Ambedkar's Notion of Social Justice - A Different Perspective
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| Author(s) |
| KEYWORDS |
Caste System, Conservation, Discrimination, Hindu Social System, Inequality, injustice, Social Democracy and Social Justice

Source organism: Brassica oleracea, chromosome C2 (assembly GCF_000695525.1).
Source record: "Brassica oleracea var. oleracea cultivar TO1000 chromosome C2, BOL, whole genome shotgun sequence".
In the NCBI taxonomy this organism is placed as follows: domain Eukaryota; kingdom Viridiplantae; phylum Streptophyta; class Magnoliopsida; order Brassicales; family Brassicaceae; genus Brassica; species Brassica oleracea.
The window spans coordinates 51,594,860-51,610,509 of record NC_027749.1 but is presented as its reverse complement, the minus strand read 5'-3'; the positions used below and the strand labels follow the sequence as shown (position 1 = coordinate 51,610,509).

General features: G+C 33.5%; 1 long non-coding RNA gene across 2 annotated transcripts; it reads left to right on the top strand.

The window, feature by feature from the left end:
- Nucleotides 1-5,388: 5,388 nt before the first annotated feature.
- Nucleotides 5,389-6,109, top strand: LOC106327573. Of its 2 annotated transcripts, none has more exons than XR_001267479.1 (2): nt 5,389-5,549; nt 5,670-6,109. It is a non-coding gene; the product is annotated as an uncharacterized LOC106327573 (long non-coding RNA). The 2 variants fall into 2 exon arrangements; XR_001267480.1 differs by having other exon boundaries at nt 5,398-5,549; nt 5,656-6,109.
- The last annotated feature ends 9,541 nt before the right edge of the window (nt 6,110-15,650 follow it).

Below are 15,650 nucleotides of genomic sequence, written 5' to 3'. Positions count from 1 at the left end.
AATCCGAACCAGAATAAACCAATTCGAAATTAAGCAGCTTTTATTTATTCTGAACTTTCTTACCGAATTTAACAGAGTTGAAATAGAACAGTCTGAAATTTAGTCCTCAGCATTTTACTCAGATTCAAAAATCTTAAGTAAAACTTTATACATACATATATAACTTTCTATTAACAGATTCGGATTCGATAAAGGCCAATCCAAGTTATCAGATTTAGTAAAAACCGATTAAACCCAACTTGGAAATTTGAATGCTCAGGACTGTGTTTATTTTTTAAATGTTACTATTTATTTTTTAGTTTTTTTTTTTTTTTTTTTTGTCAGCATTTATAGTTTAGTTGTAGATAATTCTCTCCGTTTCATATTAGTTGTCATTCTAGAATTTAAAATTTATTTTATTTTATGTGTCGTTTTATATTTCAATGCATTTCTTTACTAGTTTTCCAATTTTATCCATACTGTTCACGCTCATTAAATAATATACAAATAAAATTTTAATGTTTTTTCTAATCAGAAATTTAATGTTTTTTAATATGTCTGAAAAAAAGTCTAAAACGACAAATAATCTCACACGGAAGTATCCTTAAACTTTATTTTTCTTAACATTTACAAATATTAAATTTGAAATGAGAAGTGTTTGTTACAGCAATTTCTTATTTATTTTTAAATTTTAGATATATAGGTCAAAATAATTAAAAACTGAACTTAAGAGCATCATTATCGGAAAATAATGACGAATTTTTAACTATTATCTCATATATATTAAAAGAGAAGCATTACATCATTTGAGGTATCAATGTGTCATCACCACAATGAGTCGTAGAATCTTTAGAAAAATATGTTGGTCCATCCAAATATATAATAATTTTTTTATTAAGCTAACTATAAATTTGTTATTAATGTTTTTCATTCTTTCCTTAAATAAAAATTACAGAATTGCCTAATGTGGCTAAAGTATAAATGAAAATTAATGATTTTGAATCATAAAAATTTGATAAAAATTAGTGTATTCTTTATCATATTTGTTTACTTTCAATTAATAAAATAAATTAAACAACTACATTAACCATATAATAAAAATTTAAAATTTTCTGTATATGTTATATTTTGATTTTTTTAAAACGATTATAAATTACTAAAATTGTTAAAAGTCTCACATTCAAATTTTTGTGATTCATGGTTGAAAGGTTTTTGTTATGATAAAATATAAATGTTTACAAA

State has a fundamental role to play to construct a just society. India has been implementing social justice programmes through its reservation policy which is in reality a problematic one from its very inception. Since ancient time, the Hindu social system based on caste has proclaimed a social order which was the main cause of injustice in Indian society. All human beings are equal by birth but few people constructed caste system based on occupations which contributed to the evil practice of untouchability. Certain sections of society whom we call dalits were denied access to the natural resources and denied right to livelihood, this practice excluded them from the mainstream political participation which further added to vulnerability. Later, their Ambedkar, the great social reformer had addressed these issues in a different way during the independence movement period and thereafter Ambedkar's leadership provided a fresh path for over all development of scheduled castes and his whole life was a constant struggle against injustice in society. He addressed the problem of untouchability and came out with concrete proposals for the removal of untouchability and the upliftment of the marginalized and the excluded. Ambedkar's contribution is now in a critical juncture to create the just and casteless society. He believed that the root of untouchability lies in the caste system and caste in the hands of the orthodox has been a powerful weapon for persecuting the reformers and for killing all reforms. He felt that no socio-political reform movement could be successful without the annihilation of caste. He wanted justice for untouchables as well as the weaker sections of the society by making provision in this regard in the Constitution itself. Ambedkar's just society is based on three fundamental principles viz., Liberty, Equality and Fraternity. But the present scenario shows us a gloomy picture of Ambedkar's idea of dealing with the weaker sections in the society. The ideas enshrined in our Constitution are not addressing the issue properly even after the 64 years of independence. The present paper would address the question that why did Ambedkar unlike Hindu religion? This study would discuses on Ambedkar's perspective of Hindu social system and his notion of social justice.
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